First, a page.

Tsukuda (佃)

Tsukuda was a rice field directly managed by lord of the manors, shokan (an officer governing manor) or jito (manager and lord of manor) in shoen koryo sei (System of Public Lands and Private Estates) in medieval Japan. Imposition of land tax and kuji (public duties) was exempted, and all crops were collected by the feudal lord. It is also known as shosaku, yujaku, tesaku, and monden. Rice fields directly managed by upper class feudal lords, such as head family and ryoke, may be called tsukuda while rice fields directly managed by lower class feudal lords, such as shokan and jito, may be called shosaku and yujaku to differentiate. However, they were not exactly classified in medieval age.


Tsukuda may be divided into two broad types based on cultivation styles.

The first type was that where a feudal lord requisitioned peasants in a manor or a Kokugaryo (territories governed by provincial government office) as a compulsory service. The feudal lord granted food, farm implements and seeds to peasants and made them cultivate the farmland. Such farmland was originally cultivated by the feudal lord using peasants as a labor force, and those who cultivated wasteland were usually permitted the right to collect all the crops of the applicable ground in the end of ancient times and medieval times. In this way, the feudal lord made rice fields from which they could collect all the crops, i.e., the tsukuda, within their territory.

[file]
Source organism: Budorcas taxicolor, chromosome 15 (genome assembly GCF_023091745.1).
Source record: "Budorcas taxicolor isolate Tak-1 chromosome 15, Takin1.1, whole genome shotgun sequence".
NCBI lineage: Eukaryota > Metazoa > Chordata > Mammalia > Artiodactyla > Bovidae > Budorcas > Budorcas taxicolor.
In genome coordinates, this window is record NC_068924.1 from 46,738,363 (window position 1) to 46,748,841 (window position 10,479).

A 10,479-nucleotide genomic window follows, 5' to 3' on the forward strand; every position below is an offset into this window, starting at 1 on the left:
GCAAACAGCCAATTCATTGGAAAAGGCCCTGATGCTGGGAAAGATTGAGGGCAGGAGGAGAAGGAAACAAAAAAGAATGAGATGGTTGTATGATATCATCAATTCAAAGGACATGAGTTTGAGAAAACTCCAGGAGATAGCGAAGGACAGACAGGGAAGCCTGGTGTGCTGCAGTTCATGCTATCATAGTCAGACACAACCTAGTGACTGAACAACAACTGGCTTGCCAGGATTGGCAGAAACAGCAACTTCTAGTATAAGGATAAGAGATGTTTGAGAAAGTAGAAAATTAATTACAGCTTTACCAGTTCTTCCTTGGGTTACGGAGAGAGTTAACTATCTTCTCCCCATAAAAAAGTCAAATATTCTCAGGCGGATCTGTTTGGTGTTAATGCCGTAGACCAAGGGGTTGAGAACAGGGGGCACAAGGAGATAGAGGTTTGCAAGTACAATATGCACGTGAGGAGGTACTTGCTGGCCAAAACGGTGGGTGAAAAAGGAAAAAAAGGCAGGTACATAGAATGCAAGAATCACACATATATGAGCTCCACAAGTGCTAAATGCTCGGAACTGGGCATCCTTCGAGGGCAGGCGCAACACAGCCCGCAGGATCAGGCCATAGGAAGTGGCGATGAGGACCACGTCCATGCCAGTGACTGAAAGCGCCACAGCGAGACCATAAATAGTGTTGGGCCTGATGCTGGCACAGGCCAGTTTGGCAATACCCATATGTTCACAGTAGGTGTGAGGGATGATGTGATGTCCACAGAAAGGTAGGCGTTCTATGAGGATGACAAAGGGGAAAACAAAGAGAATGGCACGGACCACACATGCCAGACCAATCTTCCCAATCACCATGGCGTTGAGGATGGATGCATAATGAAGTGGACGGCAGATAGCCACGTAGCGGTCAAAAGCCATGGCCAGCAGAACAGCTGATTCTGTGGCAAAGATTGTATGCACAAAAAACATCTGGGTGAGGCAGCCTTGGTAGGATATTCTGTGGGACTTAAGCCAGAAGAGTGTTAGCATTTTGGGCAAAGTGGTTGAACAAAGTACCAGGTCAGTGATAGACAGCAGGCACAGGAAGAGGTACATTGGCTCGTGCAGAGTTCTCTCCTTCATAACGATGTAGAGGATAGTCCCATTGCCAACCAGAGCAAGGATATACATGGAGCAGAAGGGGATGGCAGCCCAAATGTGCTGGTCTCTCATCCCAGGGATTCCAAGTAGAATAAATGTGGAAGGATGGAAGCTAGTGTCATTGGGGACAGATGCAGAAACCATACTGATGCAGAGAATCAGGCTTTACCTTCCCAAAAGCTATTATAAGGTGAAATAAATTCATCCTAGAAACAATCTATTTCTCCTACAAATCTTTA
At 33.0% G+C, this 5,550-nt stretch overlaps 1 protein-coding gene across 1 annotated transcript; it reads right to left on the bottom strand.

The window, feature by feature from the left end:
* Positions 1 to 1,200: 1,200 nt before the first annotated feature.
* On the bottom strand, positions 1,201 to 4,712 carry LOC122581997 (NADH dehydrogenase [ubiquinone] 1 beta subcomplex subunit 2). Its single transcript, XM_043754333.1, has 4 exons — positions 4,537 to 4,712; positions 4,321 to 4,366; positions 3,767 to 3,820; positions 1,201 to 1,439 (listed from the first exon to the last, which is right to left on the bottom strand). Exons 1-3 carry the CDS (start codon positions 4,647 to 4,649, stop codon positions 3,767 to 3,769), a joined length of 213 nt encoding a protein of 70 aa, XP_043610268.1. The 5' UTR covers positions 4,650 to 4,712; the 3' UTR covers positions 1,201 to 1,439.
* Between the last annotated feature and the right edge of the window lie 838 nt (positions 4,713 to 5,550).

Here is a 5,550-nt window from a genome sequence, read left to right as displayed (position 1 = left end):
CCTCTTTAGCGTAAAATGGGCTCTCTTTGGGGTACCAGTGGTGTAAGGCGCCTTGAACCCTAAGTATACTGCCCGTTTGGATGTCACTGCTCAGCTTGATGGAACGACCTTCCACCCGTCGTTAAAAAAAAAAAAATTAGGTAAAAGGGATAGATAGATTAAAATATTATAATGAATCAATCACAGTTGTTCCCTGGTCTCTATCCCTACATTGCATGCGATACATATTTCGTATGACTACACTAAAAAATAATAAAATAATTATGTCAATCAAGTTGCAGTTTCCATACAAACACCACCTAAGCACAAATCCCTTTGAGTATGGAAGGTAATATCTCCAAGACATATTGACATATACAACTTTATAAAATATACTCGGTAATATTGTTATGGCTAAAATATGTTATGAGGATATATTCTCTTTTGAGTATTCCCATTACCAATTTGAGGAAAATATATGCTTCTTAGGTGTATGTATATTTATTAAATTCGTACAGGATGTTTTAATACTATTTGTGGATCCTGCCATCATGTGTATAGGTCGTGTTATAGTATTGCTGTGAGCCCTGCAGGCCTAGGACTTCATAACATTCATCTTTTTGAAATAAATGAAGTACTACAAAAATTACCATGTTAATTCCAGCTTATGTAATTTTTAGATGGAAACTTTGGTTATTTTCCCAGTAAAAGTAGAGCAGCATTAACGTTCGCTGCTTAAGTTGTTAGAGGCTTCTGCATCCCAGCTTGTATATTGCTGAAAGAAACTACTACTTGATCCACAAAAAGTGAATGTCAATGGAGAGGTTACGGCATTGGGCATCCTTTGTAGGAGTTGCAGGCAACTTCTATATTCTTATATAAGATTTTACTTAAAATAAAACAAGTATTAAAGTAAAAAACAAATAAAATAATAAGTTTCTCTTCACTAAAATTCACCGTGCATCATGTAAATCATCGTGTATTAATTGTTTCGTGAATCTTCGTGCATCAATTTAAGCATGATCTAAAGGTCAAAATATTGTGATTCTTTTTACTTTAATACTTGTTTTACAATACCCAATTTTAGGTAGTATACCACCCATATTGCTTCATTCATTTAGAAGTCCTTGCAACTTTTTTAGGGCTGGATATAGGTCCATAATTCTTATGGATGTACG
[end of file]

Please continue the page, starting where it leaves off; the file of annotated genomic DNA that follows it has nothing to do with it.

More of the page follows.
The other type of tsukuda was that of shokan, jito, et al. which used subordinate people, such as low ranked people and shoju (retainers), to cultivate the land. From the beginning, shokan and jito did not have directly managed rice fields, and they were allowed only the residential area at their disposition. Therefore, shokan, jito, et al. started to have their own directly managed rice fields claiming the surrounding farmland as a part of their residential area. Then, they had gradually extended their rice field. The expansion of the directly managed rice fields by shokan, jito, et al., especially jito, might violate the upper-class feudal lord's supervisory authority on the manor. Naturally the upper-class feudal lord confronted such a movement, and the dispute between them occurred frequently from the late Kamakura period to the Muromachi period.

Tsukuda had been created all over Japan, and many places named Tsukuda still remain in various places. Tsukuda in Settsu Province (Osaka City) originated from tsukuda of medieval times. The reclaimed land in Edo where the fishermen of Tsukuda Village migrated has been called Tsukuda-jima Island even presently.